Budd Inlet facts for kids
Quick facts for kidsBudd Inlet
Looking south toward East Bay
|Location||Thurston County, Washington|
|Part of||South Puget Sound|
|River sources||Deschutes River|
|Ocean/sea sources||Salish Sea|
|Max. length||6.84 mi (11.01 km)|
|Max. width||1.86 mi (2.99 km)|
|Sections/sub-basins||West Bay, East Bay|
Budd Inlet was named by Charles Wilkes during the United States Exploring Expedition, to honor Thomas A. Budd, who served as acting master of the Peacock and Vincennes. A portion of the coast of Antarctica, Budd Coast, is also named for Thomas Budd.
Historically, the shores surrounding Budd Inlet were occupied by village sites of the Steh-Chass (or Stehchass), Lushootseed-speaking peoples who became part of the post-treaty Squaxin Island Tribe.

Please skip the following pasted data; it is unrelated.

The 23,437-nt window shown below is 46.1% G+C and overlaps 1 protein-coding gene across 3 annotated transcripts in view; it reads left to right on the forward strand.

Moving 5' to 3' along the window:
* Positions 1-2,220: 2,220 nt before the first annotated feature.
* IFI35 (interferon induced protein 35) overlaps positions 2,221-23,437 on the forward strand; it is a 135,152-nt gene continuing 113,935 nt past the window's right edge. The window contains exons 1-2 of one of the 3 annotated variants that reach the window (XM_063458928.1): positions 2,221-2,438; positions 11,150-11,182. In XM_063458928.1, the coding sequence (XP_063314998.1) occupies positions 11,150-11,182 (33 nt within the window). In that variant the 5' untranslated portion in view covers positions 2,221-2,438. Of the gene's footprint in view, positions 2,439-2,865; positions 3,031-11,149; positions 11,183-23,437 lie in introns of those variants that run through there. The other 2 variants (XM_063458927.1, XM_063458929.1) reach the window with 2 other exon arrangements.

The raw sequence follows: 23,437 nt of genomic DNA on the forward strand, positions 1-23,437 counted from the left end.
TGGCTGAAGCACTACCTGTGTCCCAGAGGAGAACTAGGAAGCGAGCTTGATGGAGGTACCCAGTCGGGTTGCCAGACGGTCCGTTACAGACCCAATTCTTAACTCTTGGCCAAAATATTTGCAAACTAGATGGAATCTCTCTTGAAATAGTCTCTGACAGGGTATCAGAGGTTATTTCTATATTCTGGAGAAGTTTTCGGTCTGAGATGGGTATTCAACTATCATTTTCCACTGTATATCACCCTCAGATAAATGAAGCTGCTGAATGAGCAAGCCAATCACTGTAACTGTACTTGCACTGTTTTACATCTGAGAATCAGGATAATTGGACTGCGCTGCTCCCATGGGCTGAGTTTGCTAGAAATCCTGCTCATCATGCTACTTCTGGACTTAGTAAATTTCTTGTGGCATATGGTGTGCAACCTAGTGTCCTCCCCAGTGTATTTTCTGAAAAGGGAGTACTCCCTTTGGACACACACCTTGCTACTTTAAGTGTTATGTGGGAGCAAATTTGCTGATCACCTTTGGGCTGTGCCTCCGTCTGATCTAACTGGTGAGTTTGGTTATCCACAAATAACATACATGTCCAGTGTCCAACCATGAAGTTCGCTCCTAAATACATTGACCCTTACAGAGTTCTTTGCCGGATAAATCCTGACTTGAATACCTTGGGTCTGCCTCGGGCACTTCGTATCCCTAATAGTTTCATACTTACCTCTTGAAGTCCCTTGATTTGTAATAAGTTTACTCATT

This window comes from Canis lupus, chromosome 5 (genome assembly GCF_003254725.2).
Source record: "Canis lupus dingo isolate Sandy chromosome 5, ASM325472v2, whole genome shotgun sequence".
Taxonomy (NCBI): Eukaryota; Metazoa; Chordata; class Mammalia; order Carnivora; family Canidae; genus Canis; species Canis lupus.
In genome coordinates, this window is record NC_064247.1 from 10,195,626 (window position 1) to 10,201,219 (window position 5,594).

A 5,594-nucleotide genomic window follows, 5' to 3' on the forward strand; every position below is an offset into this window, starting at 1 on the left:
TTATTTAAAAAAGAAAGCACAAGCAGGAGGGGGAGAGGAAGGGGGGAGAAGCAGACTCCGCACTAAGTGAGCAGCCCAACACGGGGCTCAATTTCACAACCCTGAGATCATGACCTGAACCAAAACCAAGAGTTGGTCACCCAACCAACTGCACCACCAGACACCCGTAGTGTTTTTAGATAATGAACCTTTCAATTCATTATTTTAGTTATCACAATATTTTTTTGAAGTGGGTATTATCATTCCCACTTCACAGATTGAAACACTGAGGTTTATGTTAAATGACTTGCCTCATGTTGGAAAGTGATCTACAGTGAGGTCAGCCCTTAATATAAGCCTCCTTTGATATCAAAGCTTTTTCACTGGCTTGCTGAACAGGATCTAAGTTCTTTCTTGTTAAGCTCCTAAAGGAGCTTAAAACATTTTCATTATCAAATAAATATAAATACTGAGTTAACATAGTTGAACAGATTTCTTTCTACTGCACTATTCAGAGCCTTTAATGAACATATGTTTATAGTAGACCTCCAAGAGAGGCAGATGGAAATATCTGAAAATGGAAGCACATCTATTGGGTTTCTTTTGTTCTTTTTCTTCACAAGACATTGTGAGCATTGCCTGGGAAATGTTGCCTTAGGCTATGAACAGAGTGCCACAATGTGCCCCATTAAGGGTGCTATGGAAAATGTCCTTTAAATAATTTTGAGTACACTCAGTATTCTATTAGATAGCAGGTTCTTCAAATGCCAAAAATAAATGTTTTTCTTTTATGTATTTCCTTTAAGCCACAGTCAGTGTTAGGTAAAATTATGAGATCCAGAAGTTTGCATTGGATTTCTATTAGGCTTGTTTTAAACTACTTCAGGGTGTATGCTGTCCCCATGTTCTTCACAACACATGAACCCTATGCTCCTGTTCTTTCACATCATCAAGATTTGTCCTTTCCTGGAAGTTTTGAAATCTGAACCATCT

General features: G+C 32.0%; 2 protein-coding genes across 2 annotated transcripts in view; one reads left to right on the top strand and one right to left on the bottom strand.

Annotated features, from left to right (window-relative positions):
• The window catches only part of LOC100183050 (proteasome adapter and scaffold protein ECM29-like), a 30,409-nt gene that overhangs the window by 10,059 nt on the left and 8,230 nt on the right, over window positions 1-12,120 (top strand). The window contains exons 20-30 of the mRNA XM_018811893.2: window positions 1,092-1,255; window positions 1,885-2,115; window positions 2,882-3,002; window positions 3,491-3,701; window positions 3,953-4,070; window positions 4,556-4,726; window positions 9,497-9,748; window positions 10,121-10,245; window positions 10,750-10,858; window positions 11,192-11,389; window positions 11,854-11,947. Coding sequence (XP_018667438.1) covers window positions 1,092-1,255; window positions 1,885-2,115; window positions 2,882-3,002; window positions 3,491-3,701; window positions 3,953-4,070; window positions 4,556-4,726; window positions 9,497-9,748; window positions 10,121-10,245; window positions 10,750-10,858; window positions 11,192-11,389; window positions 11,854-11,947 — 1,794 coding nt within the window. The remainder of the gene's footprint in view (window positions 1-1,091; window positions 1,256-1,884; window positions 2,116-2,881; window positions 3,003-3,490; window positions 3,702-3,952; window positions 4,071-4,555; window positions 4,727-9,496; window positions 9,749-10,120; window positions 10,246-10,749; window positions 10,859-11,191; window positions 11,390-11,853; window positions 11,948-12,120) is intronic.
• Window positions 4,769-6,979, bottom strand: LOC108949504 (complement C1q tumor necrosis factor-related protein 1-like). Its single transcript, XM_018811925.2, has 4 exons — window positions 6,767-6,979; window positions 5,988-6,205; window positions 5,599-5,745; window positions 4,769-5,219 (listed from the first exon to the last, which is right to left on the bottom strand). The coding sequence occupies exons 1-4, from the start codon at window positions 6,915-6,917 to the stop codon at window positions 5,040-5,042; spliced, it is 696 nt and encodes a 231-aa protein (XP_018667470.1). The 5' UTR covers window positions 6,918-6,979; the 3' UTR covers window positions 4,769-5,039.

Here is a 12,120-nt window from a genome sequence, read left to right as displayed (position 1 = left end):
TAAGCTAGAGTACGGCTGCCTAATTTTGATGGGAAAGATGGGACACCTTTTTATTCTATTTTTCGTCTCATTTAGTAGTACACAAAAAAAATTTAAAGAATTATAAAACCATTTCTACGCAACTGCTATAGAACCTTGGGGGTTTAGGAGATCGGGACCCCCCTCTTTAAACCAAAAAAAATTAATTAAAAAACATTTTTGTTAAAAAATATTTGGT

Around 1850, American settlers founded the city of Olympia at the southern end of Budd Inlet.
Budd Inlet is 6.84 mi (11.01 km) long and has a maximum breadth of 1.86 mi (2.99 km). The southern end of Budd Inlet is divided into two channels - West Bay and East Bay - by a peninsula that was artificially broadened throughout the late 19th and early 20th century.
A deepwater shipping channel was dredged in East Bay to provide deep water access to the Port of Olympia.
Budd Inlet Facts for Kids. Kiddle Encyclopedia.